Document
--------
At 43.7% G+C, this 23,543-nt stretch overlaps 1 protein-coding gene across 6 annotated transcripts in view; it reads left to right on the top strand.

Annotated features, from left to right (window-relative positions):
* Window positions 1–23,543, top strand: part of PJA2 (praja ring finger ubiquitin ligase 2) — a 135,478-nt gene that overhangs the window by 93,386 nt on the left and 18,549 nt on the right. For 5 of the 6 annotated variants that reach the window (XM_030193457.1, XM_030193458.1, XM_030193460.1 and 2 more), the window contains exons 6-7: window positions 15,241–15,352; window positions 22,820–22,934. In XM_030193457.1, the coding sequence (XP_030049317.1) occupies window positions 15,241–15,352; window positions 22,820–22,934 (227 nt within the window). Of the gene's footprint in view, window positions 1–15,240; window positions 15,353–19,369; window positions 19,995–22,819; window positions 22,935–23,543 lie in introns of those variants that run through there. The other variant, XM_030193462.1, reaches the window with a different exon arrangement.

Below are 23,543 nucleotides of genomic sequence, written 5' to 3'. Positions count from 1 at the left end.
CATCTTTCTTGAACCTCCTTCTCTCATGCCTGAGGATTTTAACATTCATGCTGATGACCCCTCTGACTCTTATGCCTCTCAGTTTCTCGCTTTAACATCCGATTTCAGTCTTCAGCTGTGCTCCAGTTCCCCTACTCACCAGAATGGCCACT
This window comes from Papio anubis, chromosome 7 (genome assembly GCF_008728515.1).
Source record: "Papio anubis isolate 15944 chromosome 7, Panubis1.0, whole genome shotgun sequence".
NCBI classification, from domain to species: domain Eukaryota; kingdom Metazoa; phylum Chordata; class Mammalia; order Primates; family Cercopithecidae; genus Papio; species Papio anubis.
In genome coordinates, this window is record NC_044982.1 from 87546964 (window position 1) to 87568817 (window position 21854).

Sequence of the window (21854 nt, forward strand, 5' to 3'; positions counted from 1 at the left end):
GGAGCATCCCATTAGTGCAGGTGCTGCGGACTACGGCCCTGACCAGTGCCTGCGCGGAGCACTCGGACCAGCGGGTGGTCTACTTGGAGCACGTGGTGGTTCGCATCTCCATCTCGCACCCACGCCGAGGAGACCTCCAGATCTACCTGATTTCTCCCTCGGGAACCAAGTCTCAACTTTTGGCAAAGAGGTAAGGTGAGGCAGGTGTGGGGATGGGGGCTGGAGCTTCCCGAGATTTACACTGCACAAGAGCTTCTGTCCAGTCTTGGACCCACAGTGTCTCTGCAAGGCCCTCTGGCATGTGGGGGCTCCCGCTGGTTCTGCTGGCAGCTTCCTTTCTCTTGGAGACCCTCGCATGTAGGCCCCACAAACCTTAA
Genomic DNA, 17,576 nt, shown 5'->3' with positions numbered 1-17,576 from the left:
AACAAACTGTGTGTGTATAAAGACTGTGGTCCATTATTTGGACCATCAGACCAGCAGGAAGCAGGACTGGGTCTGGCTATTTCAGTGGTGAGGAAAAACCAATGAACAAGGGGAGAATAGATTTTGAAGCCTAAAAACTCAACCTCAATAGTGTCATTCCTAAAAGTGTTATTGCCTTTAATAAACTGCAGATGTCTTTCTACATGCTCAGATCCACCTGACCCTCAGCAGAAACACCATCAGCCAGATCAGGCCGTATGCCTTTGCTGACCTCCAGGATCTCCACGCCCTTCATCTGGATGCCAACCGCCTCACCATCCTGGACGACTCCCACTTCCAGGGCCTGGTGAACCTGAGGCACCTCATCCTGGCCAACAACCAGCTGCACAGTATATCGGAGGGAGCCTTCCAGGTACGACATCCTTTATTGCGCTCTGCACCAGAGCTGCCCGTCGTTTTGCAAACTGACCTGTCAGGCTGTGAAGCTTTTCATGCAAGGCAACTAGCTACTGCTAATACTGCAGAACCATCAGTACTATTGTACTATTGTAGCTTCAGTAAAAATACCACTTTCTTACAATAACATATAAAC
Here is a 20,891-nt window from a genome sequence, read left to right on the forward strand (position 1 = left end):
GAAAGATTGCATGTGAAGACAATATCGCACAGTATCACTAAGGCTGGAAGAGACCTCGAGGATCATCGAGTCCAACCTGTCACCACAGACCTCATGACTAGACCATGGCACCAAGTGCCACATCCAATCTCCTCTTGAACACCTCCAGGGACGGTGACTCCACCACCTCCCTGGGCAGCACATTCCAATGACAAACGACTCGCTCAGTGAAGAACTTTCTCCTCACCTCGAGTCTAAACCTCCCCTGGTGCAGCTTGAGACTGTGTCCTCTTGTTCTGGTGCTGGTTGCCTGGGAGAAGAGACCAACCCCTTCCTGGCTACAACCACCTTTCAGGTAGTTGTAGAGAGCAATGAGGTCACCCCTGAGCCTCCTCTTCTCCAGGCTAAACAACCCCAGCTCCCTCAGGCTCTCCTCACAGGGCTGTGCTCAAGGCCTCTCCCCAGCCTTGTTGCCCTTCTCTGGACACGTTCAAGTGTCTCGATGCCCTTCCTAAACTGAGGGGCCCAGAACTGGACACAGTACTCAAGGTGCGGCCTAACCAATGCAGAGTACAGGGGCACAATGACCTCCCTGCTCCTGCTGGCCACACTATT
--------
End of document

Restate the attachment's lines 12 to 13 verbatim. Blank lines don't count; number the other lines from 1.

Genomic DNA, 17,576 nt, shown 5'->3' with positions numbered 1-17,576 from the left:
AACAAACTGTGTGTGTATAAAGACTGTGGTCCATTATTTGGACCATCAGACCAGCAGGAAGCAGGACTGGGTCTGGCTATTTCAGTGGTGAGGAAAAACCAATGAACAAGGGGAGAATAGATTTTGAAGCCTAAAAACTCAACCTCAATAGTGTCATTCCTAAAAGTGTTATTGCCTTTAATAAACTGCAGATGTCTTTCTACATGCTCAGATCCACCTGACCCTCAGCAGAAACACCATCAGCCAGATCAGGCCGTATGCCTTTGCTGACCTCCAGGATCTCCACGCCCTTCATCTGGATGCCAACCGCCTCACCATCCTGGACGACTCCCACTTCCAGGGCCTGGTGAACCTGAGGCACCTCATCCTGGCCAACAACCAGCTGCACAGTATATCGGAGGGAGCCTTCCAGGTACGACATCCTTTATTGCGCTCTGCACCAGAGCTGCCCGTCGTTTTGCAAACTGACCTGTCAGGCTGTGAAGCTTTTCATGCAAGGCAACTAGCTACTGCTAATACTGCAGAACCATCAGTACTATTGTACTATTGTAGCTTCAGTAAAAATACCACTTTCTTACAATAACATATAAAC